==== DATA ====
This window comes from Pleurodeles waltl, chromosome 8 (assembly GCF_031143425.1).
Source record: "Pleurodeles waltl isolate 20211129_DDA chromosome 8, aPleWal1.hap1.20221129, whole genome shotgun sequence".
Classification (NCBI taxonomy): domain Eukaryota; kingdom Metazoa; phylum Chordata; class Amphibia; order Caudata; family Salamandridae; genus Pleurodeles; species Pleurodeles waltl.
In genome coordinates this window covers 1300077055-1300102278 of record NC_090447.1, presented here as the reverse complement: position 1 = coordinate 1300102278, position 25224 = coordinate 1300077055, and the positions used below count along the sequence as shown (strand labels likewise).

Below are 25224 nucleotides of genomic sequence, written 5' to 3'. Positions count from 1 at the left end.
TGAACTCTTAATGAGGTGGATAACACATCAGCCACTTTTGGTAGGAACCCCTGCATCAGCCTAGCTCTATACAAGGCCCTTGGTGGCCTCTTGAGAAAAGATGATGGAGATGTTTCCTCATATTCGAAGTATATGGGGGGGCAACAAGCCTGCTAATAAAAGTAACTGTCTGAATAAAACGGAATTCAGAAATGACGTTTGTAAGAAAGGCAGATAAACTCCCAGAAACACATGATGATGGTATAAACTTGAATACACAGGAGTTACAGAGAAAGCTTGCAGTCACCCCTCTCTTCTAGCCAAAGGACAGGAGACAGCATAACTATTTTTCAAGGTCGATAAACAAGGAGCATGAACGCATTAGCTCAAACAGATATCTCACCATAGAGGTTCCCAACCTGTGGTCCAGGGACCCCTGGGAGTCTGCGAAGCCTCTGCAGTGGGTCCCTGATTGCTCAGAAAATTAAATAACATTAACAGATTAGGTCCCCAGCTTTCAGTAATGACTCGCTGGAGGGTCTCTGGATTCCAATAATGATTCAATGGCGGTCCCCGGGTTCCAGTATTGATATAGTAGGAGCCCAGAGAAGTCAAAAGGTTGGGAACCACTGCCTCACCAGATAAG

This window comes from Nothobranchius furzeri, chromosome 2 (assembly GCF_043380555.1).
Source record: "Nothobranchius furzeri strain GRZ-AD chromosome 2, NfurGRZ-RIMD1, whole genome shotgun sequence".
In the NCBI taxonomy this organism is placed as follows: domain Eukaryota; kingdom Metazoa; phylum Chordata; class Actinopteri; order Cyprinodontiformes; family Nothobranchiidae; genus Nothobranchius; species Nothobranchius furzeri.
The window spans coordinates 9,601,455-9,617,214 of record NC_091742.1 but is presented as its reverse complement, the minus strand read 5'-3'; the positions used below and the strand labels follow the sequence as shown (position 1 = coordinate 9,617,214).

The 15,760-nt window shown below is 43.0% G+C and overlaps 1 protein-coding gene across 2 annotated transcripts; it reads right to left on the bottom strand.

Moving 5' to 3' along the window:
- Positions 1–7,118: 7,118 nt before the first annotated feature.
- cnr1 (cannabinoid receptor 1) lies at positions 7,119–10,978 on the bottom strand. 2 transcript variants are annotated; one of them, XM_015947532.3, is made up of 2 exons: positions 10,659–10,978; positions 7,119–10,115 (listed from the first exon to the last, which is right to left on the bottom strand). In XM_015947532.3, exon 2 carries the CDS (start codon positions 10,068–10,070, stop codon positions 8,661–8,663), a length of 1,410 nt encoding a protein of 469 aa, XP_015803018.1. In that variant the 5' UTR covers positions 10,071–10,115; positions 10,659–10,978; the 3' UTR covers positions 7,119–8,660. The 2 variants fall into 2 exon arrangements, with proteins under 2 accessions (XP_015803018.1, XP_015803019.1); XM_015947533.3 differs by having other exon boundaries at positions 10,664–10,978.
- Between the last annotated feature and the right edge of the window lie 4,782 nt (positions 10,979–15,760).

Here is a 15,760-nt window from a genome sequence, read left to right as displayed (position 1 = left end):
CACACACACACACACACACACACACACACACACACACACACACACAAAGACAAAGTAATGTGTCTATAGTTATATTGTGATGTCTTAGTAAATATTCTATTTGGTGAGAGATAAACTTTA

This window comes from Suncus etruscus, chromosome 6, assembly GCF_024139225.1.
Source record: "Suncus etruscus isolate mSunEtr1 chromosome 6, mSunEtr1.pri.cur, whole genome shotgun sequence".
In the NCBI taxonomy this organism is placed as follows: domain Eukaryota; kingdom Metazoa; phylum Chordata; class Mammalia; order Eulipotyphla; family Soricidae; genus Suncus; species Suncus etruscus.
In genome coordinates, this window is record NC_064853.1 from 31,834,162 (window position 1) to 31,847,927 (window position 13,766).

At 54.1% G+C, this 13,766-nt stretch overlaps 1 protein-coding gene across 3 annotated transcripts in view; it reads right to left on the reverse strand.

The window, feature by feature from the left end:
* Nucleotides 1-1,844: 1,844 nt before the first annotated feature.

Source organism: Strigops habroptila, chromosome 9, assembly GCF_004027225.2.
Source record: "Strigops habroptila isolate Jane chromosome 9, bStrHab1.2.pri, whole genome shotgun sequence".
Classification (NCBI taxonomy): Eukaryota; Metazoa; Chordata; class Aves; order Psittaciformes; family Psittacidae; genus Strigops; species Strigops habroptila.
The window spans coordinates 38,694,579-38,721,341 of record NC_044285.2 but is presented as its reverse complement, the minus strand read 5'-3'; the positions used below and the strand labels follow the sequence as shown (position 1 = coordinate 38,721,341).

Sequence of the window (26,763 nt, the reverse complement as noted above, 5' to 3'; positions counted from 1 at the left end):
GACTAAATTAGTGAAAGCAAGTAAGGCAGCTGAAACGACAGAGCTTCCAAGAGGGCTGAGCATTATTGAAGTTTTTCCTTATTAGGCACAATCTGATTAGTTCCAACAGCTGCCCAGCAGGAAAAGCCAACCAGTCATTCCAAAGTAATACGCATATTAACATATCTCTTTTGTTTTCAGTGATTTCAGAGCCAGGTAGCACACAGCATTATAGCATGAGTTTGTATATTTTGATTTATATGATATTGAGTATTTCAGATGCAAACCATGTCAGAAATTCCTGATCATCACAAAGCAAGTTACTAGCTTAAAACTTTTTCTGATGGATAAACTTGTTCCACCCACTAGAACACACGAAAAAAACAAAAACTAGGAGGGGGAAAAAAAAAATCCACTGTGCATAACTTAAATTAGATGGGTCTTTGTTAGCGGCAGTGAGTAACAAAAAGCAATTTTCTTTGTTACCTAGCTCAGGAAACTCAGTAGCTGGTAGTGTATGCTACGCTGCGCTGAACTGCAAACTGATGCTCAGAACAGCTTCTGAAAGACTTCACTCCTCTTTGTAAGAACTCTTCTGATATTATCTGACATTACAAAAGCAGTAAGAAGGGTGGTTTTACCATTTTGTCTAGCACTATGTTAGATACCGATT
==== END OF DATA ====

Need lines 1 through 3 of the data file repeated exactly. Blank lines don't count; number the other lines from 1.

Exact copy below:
This window comes from Pleurodeles waltl, chromosome 8 (assembly GCF_031143425.1).
Source record: "Pleurodeles waltl isolate 20211129_DDA chromosome 8, aPleWal1.hap1.20221129, whole genome shotgun sequence".
Classification (NCBI taxonomy): domain Eukaryota; kingdom Metazoa; phylum Chordata; class Amphibia; order Caudata; family Salamandridae; genus Pleurodeles; species Pleurodeles waltl.